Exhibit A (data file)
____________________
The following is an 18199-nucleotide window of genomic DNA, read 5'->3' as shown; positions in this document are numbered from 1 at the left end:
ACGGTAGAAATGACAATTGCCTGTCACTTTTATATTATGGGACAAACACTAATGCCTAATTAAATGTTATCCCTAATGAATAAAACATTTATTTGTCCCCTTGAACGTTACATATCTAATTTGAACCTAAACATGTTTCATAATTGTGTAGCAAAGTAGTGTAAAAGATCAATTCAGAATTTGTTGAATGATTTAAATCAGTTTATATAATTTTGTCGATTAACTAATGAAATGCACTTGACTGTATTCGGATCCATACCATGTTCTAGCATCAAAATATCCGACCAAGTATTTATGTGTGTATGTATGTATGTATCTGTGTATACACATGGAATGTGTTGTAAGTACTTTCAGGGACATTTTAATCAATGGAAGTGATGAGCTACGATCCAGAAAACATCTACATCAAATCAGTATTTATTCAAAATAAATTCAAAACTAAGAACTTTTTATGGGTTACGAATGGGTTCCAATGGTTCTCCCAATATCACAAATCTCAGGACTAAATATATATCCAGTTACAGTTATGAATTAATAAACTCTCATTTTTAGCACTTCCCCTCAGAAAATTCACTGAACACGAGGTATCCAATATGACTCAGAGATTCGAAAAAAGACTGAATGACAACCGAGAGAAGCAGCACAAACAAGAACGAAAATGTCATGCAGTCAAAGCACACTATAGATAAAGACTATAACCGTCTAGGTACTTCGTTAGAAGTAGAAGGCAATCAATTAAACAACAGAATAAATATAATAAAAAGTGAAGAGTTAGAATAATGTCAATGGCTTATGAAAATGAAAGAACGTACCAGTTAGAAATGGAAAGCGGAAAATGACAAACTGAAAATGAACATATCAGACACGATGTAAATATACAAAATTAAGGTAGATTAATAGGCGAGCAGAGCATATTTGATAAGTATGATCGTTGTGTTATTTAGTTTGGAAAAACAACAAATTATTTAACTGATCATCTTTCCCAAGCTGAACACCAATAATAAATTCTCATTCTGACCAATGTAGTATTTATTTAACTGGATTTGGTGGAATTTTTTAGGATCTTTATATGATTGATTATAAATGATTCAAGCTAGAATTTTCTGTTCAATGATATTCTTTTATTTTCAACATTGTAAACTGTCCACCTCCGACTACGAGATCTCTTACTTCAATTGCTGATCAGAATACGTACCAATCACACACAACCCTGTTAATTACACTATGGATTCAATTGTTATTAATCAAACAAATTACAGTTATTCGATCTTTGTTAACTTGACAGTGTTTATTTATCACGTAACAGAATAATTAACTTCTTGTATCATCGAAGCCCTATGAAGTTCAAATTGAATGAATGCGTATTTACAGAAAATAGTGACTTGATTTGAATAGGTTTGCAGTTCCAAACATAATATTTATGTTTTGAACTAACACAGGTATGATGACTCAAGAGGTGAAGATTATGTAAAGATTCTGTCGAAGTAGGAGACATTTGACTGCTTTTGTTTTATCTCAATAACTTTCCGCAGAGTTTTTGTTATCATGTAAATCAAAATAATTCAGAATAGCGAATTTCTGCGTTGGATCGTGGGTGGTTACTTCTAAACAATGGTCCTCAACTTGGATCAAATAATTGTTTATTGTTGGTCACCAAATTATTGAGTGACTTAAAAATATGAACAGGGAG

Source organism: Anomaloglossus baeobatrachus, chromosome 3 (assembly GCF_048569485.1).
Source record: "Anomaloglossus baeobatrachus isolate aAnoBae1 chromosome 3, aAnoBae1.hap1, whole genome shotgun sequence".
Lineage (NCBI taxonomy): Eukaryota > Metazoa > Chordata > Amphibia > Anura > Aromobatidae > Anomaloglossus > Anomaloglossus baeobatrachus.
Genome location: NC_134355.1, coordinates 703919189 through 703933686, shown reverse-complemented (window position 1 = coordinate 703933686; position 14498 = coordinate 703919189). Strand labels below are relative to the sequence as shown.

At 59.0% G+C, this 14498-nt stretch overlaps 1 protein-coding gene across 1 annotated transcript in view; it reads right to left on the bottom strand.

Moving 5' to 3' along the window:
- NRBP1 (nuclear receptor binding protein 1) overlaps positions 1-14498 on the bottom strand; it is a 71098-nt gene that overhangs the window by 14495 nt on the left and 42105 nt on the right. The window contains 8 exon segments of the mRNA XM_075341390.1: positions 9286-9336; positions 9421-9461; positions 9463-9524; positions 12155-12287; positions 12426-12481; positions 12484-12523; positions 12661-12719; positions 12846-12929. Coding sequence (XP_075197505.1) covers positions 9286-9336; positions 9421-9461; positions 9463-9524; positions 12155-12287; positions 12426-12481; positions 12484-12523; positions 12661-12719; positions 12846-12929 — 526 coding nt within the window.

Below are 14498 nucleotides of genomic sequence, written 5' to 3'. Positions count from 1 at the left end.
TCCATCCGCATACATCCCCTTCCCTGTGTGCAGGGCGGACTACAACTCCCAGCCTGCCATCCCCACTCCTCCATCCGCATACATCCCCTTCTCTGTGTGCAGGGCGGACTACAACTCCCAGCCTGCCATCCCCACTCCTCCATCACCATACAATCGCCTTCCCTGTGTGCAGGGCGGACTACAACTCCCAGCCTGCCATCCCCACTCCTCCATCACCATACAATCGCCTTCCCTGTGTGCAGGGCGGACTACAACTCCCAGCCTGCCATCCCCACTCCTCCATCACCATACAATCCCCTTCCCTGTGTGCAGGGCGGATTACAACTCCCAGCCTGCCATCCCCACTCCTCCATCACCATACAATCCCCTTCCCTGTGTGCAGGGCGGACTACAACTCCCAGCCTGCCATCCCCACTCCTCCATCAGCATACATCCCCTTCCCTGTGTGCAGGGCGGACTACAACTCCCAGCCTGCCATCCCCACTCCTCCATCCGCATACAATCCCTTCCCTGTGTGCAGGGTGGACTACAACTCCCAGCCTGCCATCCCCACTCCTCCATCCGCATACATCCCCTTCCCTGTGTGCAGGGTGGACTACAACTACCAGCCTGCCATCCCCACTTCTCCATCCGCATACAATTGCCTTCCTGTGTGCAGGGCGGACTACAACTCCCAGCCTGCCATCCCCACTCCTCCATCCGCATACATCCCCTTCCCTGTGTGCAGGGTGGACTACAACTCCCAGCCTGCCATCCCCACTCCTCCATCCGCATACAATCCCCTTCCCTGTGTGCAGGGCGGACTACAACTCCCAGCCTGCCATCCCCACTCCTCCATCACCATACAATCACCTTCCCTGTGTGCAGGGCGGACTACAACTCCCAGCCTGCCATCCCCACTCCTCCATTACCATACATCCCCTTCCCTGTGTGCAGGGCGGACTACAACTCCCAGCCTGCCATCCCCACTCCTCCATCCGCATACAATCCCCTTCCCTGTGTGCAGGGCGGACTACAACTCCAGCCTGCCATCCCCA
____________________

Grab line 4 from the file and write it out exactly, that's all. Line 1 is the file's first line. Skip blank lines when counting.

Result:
Source record: "Anomaloglossus baeobatrachus isolate aAnoBae1 chromosome 3, aAnoBae1.hap1, whole genome shotgun sequence".